2004 Speech
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Martha A. Womacks

Marion County Auditor

August 4, 2003


Mayor Peterson, Mr. President, Members of the City-County Council, and Citizens of Marion County:

It seems as though every year gets more and more difficult to find a way to fund county government. Because of our public safety needs, all agencies in county government must contribute. Before I explain more about the budget and how it will be funded, I would like to point out some positives that are occurring in Marion County.

The Arrestee Processing Center is scheduled to begin operations later this month. This center was established on the principle that everyone taken into custody by the law enforcement community and processed for the Superior Court System and the Marion County Jail will be managed in an efficient manner within a secure and healthy environment. It is expected that timely, informed decisions will be made with regard to the conditions by which arrestees may be released. The opening of the center is the culmination of the efforts of many county, city and Building Authority officials. It will be staffed by employees of the Indianapolis Police Department, Marion County Sheriff's Department, Superior Court including judicial probation, Prosecutor, Public Defender, Clerk and the Justice Agency. I am hopeful that this center will have a positive effect on our jail population by processing those who have been arrested in a more expedient way and meet the requirements ordered by Judge Sarah Evans Barker.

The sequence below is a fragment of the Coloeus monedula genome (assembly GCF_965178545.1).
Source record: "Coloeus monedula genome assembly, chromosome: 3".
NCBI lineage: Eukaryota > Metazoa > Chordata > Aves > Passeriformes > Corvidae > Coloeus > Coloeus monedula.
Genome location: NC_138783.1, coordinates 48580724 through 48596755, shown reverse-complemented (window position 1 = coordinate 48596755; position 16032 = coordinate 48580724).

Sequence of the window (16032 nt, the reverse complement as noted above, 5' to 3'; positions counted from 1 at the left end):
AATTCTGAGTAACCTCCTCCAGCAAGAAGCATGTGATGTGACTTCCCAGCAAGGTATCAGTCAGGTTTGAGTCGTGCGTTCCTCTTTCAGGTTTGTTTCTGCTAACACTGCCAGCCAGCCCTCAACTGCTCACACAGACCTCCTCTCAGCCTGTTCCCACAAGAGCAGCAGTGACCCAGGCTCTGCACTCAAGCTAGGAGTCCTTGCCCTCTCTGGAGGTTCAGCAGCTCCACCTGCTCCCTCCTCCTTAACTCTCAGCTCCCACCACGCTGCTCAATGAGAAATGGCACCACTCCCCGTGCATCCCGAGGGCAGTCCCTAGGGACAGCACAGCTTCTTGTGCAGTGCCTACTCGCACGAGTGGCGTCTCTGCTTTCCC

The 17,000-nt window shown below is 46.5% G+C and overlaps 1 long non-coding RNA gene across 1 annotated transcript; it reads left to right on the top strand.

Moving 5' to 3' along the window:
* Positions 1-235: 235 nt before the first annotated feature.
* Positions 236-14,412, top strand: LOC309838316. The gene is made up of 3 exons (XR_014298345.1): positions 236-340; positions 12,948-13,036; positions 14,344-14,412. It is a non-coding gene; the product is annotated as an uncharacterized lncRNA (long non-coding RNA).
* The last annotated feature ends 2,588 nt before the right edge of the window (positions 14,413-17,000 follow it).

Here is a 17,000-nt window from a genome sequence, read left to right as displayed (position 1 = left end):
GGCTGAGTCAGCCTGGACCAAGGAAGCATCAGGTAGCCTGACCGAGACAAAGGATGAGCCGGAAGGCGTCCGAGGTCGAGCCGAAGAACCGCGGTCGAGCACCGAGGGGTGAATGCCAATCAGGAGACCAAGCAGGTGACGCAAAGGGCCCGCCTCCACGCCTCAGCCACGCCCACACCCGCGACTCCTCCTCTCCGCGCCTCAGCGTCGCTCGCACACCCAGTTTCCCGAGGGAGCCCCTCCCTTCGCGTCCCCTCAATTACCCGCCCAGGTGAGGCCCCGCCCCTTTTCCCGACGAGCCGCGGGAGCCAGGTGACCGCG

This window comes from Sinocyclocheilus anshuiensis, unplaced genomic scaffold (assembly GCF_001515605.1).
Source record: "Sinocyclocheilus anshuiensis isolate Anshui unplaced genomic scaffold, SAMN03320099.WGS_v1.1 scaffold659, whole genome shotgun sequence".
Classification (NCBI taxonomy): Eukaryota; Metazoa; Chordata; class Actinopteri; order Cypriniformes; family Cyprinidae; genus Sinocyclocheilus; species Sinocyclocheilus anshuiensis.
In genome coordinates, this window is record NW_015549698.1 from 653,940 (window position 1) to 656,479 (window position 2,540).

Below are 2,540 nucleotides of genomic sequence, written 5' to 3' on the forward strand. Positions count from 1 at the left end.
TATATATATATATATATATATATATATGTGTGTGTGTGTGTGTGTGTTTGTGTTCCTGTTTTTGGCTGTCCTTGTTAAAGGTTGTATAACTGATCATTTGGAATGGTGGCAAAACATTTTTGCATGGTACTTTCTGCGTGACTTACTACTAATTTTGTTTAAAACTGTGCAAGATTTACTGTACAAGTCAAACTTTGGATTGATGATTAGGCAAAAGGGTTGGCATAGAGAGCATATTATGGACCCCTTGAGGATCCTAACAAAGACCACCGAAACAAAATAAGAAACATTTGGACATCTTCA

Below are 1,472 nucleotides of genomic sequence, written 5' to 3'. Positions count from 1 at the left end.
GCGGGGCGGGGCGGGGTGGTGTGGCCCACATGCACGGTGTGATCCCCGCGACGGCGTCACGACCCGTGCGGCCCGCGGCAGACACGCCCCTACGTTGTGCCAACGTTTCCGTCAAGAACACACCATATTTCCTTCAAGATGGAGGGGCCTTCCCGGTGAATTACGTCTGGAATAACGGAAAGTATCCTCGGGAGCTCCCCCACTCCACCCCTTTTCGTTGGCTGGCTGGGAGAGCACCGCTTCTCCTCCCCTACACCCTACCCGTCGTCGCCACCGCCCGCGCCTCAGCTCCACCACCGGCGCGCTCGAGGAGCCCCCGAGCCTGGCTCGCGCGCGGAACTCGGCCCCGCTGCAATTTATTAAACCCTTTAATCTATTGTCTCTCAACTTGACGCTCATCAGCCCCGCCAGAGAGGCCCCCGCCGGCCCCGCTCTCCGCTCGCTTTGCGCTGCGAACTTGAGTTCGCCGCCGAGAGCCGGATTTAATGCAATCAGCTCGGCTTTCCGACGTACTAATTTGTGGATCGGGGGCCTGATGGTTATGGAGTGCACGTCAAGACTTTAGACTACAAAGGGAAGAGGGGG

I know the term "Reassessment" is now considered an expletive by many in Marion County. However, I would like to publicly commend the programmers with ACS and the staff of ISA who saw to it that extensive changes were made to our antiquated property system in order to meet the statutory changes necessary for the implementation of HB1001 as well as other changes. Meetings of pertinent staff kept everyone focused in order to meet the established deadlines and make us one of the first counties in Indiana to complete the Reassessment. I would like to compliment the township assessors and the staff of the county treasurer and especially my own staff who have worked diligently to see that we could send out bills and collect dollars for units of government.